Poor headlights drag down mid-size pickup trucks in safety test
MOST 2017 model-year mid-size pickup trucks perform adequately in one of the most challenging crash tests, but none of them earned the top honours from the Insurance Institute for Highway Safety (IIHS) due to their poor headlights.
The Toyota Tacoma, the crew-cab version of the Chevrolet Colorado and the crew-cab version of the GMC Canyon all earned a ‘good’ rating on the IIHS small-overlap front crash test.
The test measures the vehicle’s performance when it clips an oncoming car or smashes into a pole or tree on the side of the road.
The extended cab versions of the Colorado and Canyon earned ‘acceptable’ ratings. But the Nissan Frontier, which hasn’t had a major overhaul since the 2005 model, received a
Headlights are basic but vital safety equipment. Drivers shouldn’t have to give up the ability to see the road at night when they choose a small pickup.
The mid-size pickups performed better than their full-size cousins, according to IIHS.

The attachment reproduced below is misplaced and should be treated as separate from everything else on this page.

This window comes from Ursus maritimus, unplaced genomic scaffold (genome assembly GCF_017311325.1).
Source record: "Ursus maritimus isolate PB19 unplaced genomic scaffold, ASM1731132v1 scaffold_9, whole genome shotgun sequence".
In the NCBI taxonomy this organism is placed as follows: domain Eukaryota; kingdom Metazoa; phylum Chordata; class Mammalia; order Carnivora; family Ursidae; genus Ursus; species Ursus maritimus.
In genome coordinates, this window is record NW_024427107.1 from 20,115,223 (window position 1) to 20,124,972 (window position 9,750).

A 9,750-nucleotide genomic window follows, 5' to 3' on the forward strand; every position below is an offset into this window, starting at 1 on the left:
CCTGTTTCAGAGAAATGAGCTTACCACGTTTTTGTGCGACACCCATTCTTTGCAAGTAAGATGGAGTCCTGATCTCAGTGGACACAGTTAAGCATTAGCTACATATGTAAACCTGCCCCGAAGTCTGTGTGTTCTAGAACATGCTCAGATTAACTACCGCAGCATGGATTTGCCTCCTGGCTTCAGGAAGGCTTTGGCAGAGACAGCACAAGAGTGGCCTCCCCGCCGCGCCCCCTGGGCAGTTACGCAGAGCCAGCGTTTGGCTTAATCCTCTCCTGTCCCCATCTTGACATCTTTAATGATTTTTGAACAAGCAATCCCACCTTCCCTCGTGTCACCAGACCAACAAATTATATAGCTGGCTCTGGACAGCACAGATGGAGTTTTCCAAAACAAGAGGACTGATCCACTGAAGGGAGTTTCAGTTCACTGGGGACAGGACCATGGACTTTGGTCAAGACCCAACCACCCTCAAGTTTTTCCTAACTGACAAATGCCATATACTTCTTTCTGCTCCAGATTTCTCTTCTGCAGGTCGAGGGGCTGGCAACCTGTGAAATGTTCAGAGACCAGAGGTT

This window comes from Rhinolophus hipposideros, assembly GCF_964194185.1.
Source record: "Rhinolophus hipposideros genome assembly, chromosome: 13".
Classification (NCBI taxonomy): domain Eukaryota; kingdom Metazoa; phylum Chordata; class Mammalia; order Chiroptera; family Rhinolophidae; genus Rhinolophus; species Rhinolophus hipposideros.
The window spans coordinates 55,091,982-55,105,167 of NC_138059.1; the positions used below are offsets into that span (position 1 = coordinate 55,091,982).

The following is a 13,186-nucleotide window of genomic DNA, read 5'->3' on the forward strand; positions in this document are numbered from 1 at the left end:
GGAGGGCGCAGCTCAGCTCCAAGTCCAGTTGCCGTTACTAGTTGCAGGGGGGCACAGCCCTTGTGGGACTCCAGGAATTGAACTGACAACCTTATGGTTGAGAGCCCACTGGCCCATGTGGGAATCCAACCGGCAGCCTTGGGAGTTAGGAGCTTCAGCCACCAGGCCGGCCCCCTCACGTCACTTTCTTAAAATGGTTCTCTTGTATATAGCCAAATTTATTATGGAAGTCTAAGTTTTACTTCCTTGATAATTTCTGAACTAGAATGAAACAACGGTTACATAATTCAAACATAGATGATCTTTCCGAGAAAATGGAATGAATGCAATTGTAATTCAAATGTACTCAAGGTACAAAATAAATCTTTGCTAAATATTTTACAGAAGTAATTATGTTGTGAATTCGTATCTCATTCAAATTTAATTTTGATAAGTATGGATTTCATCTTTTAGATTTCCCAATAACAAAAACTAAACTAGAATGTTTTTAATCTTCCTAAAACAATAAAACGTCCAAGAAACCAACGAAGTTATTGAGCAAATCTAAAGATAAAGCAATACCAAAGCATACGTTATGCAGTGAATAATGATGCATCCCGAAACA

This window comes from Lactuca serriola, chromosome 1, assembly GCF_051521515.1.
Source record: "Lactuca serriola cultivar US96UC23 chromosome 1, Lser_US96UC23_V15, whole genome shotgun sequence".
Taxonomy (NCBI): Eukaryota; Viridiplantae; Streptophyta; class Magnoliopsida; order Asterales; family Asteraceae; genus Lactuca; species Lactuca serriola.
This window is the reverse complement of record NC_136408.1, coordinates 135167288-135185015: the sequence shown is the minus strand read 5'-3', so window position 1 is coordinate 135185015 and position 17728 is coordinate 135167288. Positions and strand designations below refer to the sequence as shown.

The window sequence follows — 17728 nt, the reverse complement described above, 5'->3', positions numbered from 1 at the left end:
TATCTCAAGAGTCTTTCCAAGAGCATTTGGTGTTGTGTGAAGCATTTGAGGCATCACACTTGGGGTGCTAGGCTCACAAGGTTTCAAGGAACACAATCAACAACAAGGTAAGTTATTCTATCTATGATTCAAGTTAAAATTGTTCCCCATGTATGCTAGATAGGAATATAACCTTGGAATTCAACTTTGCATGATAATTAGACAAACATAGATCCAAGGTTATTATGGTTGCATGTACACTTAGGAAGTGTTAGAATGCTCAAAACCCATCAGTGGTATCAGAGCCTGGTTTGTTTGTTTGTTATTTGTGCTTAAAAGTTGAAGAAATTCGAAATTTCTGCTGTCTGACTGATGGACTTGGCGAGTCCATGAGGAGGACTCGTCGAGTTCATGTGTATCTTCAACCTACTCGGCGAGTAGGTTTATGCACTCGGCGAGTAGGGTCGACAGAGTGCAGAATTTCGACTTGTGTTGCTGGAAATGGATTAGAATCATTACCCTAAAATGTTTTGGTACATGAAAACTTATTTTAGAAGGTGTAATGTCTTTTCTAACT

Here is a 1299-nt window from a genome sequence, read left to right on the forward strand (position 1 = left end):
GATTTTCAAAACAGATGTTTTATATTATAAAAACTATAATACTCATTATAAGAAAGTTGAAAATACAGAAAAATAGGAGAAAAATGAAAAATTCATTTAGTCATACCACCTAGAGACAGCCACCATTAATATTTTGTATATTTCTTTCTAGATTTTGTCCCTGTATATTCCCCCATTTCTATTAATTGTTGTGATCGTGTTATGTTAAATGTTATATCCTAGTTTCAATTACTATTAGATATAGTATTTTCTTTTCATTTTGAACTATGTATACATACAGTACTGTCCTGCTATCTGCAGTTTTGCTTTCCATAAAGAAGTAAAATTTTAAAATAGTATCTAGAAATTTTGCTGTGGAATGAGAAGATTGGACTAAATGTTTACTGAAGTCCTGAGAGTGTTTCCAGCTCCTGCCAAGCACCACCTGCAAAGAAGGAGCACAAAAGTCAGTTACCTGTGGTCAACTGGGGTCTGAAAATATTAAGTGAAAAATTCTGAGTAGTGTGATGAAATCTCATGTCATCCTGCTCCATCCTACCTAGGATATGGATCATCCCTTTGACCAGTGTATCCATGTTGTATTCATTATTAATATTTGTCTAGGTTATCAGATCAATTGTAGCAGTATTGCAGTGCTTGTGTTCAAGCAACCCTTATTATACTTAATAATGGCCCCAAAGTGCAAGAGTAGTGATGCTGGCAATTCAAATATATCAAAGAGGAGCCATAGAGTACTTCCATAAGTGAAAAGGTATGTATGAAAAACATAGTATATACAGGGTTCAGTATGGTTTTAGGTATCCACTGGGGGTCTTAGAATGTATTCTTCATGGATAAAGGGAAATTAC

But their headlights have much room to improve. All headlight packages on the midsize pickup trucks performed poorly after IIHS recently began ranking headlights based on visibility and glare.
That prevented the pickups from earning the IIHS Top Safety Pick or Top Safety Pick-plus honours.
Poor headlight performance is a shortcoming for the automotive industry for a variety of factors, including ancient regulations that have prevented engineers from adopting technology that automatically controls lighting dispersal.
“Headlights are basic but vital safety equipment. Drivers shouldn’t have to give up the ability to see the road at night when they choose a small pickup,” IIHS executive vice-president and chief research officer David Zuby said in a statement.
The all-new 2015 Chevrolet Colorado Z71 is built with the DNA of a true Chevy truck and is expected to deliver class-leading power, payload and trailering ratings. Colorado goes on sale in fall 2014.